Fluiidmask recently came off the back of a very busy schedule, dishing out a ton of VFX shots for major Bollywood features over the last couple of months and they are already sprinkling their VFX magic into new projects including OTT platform features. Having bagged good projects under its name, Fluiidmask is progressively emerging as one of the most favoured post-production service providers in the visual effects sphere of filmmaking.
Animation Xpress caught up with Fluiidmask’s sr. VFX supervisor Prashant Thakur over a cuppa to know more about the movies they are currently working on and discuss the way VFX work has upgraded over the years.
Tell us about the projects that are in the pipeline.
Currently, we are working on Dharma Productions’ Drive
Another project which is going to be aired on Netflix and produced Bandra West productions is Upstarts.
Could you talk about how the project came to you?
This was a part of the three-films contract we have with Dharma which included Kesari, Kalank and Drive…This was a major complex film with a lot of action involved in it. We were into the film since the initial days. Right from previz-ing and storyboarding. There are a couple of action-sequences and car-chase sequences in the film with some high-end supercars. They were a little complex. Things had to be designed. One has to be careful with the supercars if we are using them. So there was a lot of previz involved especially for the climax chase of the film. There is one more sequence which is a night sequence between two Rangerovers and one Aston Martins.
So that sounds a visually alluring movie to watch out for…
Absolutely, the cars that have been used are Ferraris, Aston Martins, Lamborghinis and Porche. Sushant Singh and Jaqueline Fernandes are starring in the movie. This movie was the first movie that we would have worked on but due to the complexity of shots, this became the third after Kesari and Kalank.
What sort of previsualization did you do?
We basically do the storyboarding before. Director runs us through the sequences that he needs us to storyboard like what goes through his head and the creative art director from our side who supervises the storyboard along with me. We come up with the storyboard. We then present it to the director if the storyboard is good enough and working in synergy with his vision. Director gives us a go-ahead to work on the previs. Previs is basically created on software. Suppose, it’s a Car-film and we need dummy cars so its all done in Maya and animators are heavily involved in creating the previz. Then the director sits with us to create some dynamic angles, drone shots, dynamic movements to the shots, some drone shots. Then we go and shoot on locations. If we are able to get those things, well and good. We plan to mostly get everything.
Any VFX-technology that intrigues or fascinates you?
Motion-capture for sure. So one thing that we are lagging behind in is the motion-capture technology which we often see in major International features like Mowgli and Planet of the Apes. Until now, hardly anyone in India has an idea about how we can go about using it. Obviously, producers over here are a little reluctant to use it. So if anyone comes up with this thing and it is used, then people will feel confident about it.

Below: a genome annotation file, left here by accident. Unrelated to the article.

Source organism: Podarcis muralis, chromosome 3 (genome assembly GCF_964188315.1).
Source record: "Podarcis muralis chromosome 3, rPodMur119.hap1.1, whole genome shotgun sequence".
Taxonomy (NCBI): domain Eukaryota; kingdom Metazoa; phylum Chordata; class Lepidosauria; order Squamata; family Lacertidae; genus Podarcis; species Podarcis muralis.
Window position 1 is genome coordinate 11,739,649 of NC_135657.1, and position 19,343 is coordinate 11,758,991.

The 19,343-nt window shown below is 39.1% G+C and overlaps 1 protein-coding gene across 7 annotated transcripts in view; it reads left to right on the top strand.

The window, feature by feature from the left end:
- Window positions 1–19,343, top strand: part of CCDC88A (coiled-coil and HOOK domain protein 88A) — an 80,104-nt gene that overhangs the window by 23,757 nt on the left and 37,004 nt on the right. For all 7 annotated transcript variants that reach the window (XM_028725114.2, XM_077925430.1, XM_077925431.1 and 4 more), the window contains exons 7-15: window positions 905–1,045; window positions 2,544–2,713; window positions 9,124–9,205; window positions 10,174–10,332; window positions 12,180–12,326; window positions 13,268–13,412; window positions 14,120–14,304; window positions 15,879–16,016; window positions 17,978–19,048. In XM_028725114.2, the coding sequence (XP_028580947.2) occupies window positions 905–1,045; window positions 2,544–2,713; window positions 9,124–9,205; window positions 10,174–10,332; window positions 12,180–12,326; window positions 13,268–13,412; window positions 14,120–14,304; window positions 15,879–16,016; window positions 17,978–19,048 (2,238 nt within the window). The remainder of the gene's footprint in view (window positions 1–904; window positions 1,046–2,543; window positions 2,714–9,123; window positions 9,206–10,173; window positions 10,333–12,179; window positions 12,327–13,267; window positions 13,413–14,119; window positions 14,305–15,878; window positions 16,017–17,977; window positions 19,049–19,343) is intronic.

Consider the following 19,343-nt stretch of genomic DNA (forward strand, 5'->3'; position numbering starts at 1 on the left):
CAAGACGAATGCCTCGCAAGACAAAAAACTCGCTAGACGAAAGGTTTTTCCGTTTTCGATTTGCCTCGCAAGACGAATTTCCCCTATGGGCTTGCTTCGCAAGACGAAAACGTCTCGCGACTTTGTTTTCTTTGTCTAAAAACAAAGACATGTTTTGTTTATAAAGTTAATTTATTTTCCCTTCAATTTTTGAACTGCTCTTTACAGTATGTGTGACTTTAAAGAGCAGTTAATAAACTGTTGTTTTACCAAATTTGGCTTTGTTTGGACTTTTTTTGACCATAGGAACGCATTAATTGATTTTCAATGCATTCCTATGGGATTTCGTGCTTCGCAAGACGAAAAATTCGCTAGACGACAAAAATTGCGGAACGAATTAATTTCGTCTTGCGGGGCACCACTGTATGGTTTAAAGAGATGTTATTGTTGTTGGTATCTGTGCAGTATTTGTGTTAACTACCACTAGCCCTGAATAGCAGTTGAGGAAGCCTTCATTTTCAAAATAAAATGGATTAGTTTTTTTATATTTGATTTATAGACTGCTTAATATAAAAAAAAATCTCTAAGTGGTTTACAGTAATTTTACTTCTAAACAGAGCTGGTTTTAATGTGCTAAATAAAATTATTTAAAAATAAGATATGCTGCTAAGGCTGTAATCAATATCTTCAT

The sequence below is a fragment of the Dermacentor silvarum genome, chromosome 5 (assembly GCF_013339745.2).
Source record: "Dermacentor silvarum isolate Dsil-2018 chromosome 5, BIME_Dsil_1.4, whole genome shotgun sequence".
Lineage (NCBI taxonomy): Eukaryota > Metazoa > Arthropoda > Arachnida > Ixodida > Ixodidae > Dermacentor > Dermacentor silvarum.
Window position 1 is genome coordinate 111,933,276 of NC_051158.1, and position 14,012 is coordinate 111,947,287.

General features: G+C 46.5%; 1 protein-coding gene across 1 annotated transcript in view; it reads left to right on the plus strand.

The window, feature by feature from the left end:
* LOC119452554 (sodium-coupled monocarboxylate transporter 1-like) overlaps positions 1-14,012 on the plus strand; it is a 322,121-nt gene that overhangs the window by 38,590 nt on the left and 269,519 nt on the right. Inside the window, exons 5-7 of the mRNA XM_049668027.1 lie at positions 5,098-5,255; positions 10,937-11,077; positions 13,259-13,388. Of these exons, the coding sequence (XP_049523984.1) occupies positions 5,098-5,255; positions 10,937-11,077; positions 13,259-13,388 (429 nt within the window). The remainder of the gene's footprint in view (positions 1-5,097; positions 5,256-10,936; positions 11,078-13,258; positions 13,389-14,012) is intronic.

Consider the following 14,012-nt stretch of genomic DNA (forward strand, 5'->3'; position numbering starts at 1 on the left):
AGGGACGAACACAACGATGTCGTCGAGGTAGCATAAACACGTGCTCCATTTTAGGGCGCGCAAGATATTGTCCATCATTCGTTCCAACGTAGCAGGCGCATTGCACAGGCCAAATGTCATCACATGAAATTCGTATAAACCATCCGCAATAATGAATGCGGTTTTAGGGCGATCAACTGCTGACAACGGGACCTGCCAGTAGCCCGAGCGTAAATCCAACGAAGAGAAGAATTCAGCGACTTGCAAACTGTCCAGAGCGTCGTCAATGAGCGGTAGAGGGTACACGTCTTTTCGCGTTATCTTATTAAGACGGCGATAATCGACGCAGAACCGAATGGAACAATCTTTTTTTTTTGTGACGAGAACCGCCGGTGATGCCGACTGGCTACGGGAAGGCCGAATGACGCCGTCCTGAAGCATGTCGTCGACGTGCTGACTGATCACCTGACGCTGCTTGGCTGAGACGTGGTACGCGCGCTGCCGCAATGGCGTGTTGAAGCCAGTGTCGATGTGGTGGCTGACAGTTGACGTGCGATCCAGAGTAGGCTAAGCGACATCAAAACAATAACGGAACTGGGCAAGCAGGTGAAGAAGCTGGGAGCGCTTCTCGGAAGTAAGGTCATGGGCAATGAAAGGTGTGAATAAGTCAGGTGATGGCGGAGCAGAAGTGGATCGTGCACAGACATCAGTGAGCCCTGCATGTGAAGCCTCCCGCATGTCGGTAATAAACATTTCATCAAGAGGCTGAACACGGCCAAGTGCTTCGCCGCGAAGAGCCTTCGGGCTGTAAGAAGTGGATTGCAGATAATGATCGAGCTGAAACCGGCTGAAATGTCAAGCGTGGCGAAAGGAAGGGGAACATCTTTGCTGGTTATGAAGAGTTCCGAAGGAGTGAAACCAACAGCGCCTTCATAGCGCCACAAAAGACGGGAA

What are your thoughts on the recent VFX-heavy movie The Lion King?
Its a benchmark in itself. The techniques are just out of the world. I thoroughly enjoyed watching it and also wondered as to what sort of approach they have taken to create such spectacular visuals.
There are great things happening in Indian TV shows and OTT platform specials. Substantial use of VFX to be seen lately. What has been your experience with Netflix?
Yes, We are working on a Netflix feature called Upstart, Although it doesn’t have major visual effects, just basic stuff but yeah they have their own QC standards and protocols that need to be followed when it comes to the overall functioning and production and VFX shots.
Why do you think we don’t see the same QC standards and perfection in Indian television shows?
I think its more about demand. Those shows have amassed quite a following in India and those fans enjoy watching what they are served. They don’t bother. They don’t expect a high standard of visual effects. I haven’t been following Indian television that much. I must say the shows on OTT platforms operate on a completely different set of standards for instance; we worked for an Amazon Prime special called Inside Edge. The quality checks that were followed for that project were just like the ones followed for movies. And they give us the required amount of time that we need.
Are OTT platforms big on shelling out budgets too?
See the part of the project also depends on the production house who is doing the outsourced work by the OTT giants. So it’s not like Netflix is directly dealing with us. It’s always the production house in between who is making the show. Until now, Netflix hasn’t attempted anything big in VFX except for Leila in India. So maybe in the future, they might allocate bigger budgets when sci-fi shows are shot in India.
Did you get to go to the locations when they were shooting Drive?
Of course, it’s a VFX-heavy movie so we were there for the entire hundred days of the shoot.
Did you have creative conflicts with the director (Tarun Mansukhani) sometimes?
Healthy ones for sure. They keep on going till now. (laughs) I think when we do it and show it, he understands our point of view. He is an excellent director and he has a really good vision about what he wants. He has been very supportive. Its all in the service of the end-product.
Lastly, how many shots were delivered?
Two Thousand plus.
Fluiidmask has done some groundbreaking work over the last number of years and they have no plans of resting on their laurels. We would certainly like to see how their projects pan out on celluloid. We will keep you updated on further development.